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sordes , is (abl. sordi, Lucr. 6, 1271; usu. sorde), f. sordeo,
I.dirt, filth, uncleanness, squalor (class.; esp. freq. in a trop. sense, and in plur.; syn.: situs, squalor, caenum, illuvies).
I. Lit.
B. Transf., plur., a mourning garment (because usu. soiled or dirty); and hence, mourning in gen. (syn. squalor): “jacere in lacrimis et sordibus,Cic. Fam. 14, 2, 2; cf.: “in sordibus, lamentis, luctuque jacuisti,id. Pis. 36, 89: “mater squalore hujus et sordibus laetatur,id. Clu. 6, 18; 67, 192; id. Mur. 40, 86: “sordes lugubres vobis erant jucundae,id. Dom. 23, 59; Liv. 6, 16 fin.; Quint. 6, 1, 33; Suet. Vit. 8: “suscipere sordes,Tac. A. 4, 52; id. Or. 12; Val. Max. 7, 8, 7.—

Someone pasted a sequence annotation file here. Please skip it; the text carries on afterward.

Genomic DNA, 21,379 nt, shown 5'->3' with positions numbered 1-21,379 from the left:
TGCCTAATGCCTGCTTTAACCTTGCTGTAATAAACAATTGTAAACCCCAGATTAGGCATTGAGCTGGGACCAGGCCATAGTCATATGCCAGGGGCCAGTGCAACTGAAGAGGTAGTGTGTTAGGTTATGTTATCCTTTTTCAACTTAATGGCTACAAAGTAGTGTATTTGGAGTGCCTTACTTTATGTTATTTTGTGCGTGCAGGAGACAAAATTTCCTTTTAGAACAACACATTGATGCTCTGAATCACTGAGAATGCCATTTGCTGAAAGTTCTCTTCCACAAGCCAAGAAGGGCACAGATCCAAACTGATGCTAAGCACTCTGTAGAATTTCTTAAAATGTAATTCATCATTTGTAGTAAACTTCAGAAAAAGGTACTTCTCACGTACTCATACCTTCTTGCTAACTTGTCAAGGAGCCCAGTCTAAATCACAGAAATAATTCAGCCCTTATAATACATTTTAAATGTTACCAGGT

II. Trop., lowness or meanness of rank, a low condition; meanness, baseness of behavior or disposition (syn. illiberalitas).
2. Concr., the dregs of the people, the mob, rabble (syn. faex): “apud sordem urbis et faecem,Cic. Att. 1, 16, 11; so (with caenum) Plin. Ep. 7, 29, 3: “sordes et obscuritatem Vitellianarum partium,Tac. H. 1, 84.—Hence, as a term of abuse: “o lutum, o sordes!low-minded creature, Cic. Pis. 26, 62.—
B. In partic., meanness, stinginess, niggardliness, sordidness (cf.: parcimonia, avaritia).
(β). Sing.: “nullum hujus in privatis rebus factum avarum, nullam in re familiari sordem posse proferri,Cic. Fl. 3, 7; so (with avaritia) Tac. H. 1, 52; 1, 60: “extremae avaritiae et sordis infimae infamis,App. M. 1, p. 112, 2.
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